Battersea House is a minimalist residence located in London, United Kingdom, designed by Proctor and Shaw. A post-war end of terrace house has been completely refurbished and extended with a contemporary loft and a modern rear extension by its architect owner. The original building is part of a post-war terrace built in the early 1950s on a bomb site. The home was extended to the side in the 1980s by the previous owner. The architects purchased the property in May 2017 and immediately set about a full refurbishment and extension project which included the full landscaping to both front and back gardens. The project started on site in August 2017 and completed in February 2018. They liked the post-war utilitarian design of the original building and looked at mid-century American domestic architecture, in particular the Case Study Houses by Craig Ellwood, for inspiration. In terms of massing they extended out the back as far as was reasonable and created level access to an excavated garden.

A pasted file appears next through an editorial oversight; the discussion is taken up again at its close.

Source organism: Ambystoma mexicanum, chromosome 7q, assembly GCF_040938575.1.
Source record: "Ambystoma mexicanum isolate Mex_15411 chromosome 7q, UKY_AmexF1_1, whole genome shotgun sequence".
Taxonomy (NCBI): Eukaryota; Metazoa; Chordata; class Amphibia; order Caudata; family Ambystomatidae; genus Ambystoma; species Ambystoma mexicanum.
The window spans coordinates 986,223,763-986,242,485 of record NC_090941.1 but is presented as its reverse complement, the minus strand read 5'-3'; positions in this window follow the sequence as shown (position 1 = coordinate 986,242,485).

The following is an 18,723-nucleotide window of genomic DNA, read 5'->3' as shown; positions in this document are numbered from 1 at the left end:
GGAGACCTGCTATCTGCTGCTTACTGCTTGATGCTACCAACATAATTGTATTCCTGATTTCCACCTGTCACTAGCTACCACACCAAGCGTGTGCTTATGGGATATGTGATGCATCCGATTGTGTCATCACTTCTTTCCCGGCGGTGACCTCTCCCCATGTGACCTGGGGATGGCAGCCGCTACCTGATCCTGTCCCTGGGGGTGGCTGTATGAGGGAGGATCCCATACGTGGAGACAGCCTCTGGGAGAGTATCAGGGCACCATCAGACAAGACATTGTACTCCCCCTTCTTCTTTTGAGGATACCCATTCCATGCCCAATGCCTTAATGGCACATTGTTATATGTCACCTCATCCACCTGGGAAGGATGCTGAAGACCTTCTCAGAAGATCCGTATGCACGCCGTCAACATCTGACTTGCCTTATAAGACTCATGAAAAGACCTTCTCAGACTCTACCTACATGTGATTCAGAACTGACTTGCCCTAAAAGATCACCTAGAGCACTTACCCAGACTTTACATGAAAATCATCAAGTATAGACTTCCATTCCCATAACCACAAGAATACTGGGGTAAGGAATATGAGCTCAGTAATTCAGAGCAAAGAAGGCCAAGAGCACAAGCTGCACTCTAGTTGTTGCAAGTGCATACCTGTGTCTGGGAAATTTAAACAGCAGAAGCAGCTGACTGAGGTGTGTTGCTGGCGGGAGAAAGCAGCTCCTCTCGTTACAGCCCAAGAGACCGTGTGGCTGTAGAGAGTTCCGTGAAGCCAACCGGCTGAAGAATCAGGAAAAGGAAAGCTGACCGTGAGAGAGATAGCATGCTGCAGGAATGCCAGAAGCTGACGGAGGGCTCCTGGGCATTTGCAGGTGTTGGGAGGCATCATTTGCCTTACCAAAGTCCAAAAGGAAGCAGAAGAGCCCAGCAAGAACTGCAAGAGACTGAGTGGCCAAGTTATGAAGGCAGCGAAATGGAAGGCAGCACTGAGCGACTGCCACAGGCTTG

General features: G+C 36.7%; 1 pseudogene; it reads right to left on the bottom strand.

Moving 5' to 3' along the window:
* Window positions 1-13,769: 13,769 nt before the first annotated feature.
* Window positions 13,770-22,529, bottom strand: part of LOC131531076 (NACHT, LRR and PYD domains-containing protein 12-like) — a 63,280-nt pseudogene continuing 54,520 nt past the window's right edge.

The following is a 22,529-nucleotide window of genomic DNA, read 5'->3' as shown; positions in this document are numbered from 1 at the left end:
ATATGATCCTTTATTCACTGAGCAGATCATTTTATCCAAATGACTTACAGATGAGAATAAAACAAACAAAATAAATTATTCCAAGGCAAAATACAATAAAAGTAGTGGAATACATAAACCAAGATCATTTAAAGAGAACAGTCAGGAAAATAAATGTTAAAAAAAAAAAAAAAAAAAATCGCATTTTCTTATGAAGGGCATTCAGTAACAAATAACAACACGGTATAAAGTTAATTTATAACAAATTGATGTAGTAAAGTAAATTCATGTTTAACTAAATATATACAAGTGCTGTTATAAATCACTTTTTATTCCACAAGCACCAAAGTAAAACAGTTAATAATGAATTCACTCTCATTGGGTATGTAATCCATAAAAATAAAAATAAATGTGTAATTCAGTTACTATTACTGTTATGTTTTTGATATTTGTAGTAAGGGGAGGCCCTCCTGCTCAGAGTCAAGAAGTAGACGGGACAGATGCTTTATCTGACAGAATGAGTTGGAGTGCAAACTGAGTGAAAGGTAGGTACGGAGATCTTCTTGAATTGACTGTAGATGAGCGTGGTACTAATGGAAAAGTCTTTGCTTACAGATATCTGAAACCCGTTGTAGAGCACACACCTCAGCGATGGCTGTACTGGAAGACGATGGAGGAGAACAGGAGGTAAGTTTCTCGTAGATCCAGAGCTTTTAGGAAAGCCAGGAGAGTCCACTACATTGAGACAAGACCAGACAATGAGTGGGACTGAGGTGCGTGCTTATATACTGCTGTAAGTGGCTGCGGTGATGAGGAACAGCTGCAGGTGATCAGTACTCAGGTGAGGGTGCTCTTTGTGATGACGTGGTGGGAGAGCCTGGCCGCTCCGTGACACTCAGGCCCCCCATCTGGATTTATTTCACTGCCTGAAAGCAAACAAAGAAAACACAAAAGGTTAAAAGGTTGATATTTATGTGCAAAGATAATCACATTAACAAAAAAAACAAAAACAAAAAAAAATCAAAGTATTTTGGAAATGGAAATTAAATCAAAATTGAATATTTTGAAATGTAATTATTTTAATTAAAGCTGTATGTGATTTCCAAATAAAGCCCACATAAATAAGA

The loft has been full extended with a crisp modern full-width flat dormer. The design robustly expresses the construction and materiality. The ground floor extension is built in a light cream brick, which contrasts with the dark blue painted original brickwork. Glazing is full height and width, expressed as a plane, with thin capping details to disguise mass. Roof and ceiling construction is exposed and co-ordinated with discreet lighting, making positive architecture out the original challenging ceiling heights. The vertical circulation has been enhanced with a new custom painted steel guarding and balustrade. This in turn is co-ordinated with a crafted birch plywood stair case to the loft. The rooms throughout the house have been treated individually with color or materiality; dark green to the sitting room, pastel shades to bedrooms, unpainted plaster to the master bedroom, with tile and terrazzo to the bathrooms. The rear garden is simply laid out to accommodate areas for play, sitting and cooking.
Photography by Stale Eriksen